References
    http://ovidsp.tx.ovid.com.proxy.lib.odu.edu/sp-3.14.0b/ovidweb.cgi?T=JS&PAGE=fulltext&D=ovft&AN=00007256-199111030-00003&NEWS=N&CSC=Y&CHANNEL=PubMed
    http://eds.b.ebscohost.com.proxy.lib.odu.edu/ehost/pdfviewer/pdfviewer?sid=d259d14d-f21b-4dc4-9a74-5c3696d93bb1%40sessionmgr115&vid=1&hid=126

    Attachment:

  9. Nikisha Hartin

    My Dog+Immunoglobulins=http://www.sciencedirect.com/science/article/pii/S0165242798001329#

    Attachment:

  10. Chem442s15r

    Seashells & Immunoglobins: insights into “Diversity” in Nature

    Mammals have evolved two types of immunity: Innate and Specific. Both try to achieve the same goal i.e. elimination of any foreign infectious pathogen. Innate immunity is non-specific, in that it is not directed against a particular pathogen, but rather towards a common pattern, or a biomolecule, shared by many infectious agents. In case of bacteria, this may include their peptidoglycan Cell wall, or a membrane protein used in attaching bacterial Flagellum. The specific immunity, however, is towards a specific pathogen. One of the mediators of specific immunity is Immunoglobins. The latter comprises of IgG, IgM, IgA, IgE, IgD class. IgA is present in secretion, whether that be tears, breast milk, or digestive juices. IgM mediates the initial response against a pathogen, but IgG acts on any subsequent infections involving the same pathogen. On the other hand, IgE mediates allergic response, whereas IgD have no assigned function yet. In general, using IgG as an example, an Antibody consist of two heavy chains and two light chains. Using the disulfide bonds, not only the heavy chains are bound together, but the light chains are also attached to their respective heavy chain. In either a heavy chain or a light chain, there is further division. A heavy chain has VH1, CH1, CH2, CH3, whereas a light chain has VL1, CL1. VH1 and CH1 interacts with VL1 and CL1. C means constant region whereas V stands for variable region i.e. varying in amino acid sequence. It is the variability of VH1 and VL1 which assigns specificity to antibodies such that it can attach to, or rather tag, a particular antigen. These region makes up for the diversity in Antibodies. Just as there are different types of Seashells, there are different classes to Ig. Just as there are different patterns on one type of Seashell, there are different Antibodies in a class. The difference in Antibodies, belonging to a class, is because of their variability in amino acid sequence in VH1 and VL1 regions of Ig. This further implies that our body can synthesize thousands of different antibodies, and each one may bind to a completely different epitope, the site on antigen to which antibody attaches to. One of the mechanism behind such diversity in Ig seems to be Gene rearrangement. This means “Gene”, which encode for the VH1 and VL1, is segmented. And, these segments are randomly excised out, but, those intact are randomly combined to generate a completely different gene in process. Either way, once different types of Ig are generated, they lie dormant waiting for any foreign epitope to pass by.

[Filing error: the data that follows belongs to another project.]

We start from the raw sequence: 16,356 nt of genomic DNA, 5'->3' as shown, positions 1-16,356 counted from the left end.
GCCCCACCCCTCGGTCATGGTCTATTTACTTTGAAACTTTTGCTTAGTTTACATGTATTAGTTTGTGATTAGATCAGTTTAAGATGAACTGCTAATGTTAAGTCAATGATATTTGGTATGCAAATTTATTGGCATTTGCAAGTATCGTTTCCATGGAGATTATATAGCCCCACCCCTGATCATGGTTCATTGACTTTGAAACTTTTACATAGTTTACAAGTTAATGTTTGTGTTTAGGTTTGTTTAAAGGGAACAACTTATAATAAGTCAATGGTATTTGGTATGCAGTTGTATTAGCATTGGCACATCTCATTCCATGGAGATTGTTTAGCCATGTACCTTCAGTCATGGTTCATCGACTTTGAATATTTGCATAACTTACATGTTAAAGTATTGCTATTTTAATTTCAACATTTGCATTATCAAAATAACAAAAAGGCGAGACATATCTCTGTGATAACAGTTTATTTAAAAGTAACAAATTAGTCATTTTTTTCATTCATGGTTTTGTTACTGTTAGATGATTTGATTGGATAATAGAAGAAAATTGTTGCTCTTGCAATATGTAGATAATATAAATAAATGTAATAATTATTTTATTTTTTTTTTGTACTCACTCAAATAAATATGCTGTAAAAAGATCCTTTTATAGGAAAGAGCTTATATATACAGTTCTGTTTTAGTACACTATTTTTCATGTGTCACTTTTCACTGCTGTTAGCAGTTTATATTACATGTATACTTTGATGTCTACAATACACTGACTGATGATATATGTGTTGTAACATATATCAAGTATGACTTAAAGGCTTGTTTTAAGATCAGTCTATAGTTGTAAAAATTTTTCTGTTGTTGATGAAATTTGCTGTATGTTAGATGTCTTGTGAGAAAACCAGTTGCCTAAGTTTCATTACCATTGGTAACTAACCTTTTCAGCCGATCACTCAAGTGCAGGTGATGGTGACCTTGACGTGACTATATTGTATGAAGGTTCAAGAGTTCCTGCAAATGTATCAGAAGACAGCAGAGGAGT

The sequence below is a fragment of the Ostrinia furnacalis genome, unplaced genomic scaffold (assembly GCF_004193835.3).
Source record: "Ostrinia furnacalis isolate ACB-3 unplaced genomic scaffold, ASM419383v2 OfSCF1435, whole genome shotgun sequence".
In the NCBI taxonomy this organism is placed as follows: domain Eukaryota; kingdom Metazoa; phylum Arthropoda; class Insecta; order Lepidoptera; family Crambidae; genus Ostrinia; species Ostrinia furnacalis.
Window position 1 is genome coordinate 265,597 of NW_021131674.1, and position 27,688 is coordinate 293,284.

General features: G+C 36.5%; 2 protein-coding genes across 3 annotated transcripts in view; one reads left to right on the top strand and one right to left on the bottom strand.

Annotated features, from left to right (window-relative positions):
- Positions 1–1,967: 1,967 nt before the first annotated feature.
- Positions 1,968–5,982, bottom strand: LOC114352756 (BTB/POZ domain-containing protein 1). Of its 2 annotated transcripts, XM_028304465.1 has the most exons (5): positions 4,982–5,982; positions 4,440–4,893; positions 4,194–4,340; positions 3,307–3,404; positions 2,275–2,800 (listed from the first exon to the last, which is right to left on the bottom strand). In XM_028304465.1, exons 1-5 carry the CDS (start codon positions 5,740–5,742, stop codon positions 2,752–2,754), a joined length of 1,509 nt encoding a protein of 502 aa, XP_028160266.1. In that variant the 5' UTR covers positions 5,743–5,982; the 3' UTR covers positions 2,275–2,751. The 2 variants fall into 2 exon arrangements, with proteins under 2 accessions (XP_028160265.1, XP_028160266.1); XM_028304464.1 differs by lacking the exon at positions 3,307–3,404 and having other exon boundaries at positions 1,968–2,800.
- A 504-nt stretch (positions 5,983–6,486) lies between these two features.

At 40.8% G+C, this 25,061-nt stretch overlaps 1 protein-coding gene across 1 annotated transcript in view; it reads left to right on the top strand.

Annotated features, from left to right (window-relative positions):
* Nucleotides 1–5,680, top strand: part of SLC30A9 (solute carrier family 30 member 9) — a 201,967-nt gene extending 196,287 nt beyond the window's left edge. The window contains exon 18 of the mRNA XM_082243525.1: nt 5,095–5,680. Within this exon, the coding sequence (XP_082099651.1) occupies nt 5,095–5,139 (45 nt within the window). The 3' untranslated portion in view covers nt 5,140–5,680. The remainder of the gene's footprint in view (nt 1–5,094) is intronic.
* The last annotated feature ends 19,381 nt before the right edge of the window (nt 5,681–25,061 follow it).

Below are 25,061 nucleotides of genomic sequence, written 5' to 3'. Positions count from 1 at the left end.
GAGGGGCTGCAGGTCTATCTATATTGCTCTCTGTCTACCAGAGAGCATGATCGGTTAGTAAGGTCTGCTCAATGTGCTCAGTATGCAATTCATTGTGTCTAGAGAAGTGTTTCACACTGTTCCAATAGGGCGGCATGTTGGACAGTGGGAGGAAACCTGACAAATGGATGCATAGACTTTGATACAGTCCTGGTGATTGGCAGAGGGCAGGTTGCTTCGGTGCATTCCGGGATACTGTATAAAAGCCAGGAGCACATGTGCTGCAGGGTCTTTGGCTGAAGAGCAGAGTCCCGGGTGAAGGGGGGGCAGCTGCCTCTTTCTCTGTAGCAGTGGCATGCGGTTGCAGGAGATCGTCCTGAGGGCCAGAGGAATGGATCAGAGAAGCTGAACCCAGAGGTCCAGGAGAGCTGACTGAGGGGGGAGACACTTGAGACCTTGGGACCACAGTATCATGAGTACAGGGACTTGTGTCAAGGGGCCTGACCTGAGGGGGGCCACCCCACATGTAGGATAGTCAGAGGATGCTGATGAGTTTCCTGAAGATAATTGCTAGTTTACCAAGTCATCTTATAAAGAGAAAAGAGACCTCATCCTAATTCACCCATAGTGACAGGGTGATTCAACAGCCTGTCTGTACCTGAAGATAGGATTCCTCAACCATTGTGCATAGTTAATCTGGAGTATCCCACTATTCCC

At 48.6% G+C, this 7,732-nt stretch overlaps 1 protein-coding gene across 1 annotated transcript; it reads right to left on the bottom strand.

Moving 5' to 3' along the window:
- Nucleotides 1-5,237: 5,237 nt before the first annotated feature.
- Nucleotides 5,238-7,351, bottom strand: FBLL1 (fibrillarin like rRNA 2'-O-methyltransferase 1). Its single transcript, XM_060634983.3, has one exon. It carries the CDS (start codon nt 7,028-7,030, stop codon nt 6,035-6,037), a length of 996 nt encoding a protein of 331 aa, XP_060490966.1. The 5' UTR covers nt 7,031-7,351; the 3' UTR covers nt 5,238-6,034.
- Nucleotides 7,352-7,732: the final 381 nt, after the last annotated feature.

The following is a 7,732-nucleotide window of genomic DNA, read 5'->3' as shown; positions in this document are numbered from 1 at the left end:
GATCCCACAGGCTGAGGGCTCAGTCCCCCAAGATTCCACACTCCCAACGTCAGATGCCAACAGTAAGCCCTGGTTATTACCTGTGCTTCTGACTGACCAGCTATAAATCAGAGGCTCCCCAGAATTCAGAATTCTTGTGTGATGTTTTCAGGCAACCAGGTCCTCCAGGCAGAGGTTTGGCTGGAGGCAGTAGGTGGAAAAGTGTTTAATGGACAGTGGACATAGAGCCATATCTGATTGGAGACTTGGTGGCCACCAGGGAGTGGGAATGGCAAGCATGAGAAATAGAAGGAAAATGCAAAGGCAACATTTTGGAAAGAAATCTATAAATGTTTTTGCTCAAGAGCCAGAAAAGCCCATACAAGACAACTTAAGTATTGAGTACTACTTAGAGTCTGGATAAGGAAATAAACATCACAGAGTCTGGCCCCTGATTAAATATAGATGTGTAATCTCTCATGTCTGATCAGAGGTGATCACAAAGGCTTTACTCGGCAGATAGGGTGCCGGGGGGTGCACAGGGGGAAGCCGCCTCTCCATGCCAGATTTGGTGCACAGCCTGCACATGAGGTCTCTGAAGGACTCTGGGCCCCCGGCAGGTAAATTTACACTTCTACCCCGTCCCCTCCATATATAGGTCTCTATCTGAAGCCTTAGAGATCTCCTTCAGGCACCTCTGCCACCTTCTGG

Reference/ Website for connection between my photo and prompt:
    http://www.ncbi.nlm.nih.gov/pmc/articles/PMC3670108/

    Attachment:

Comments are closed.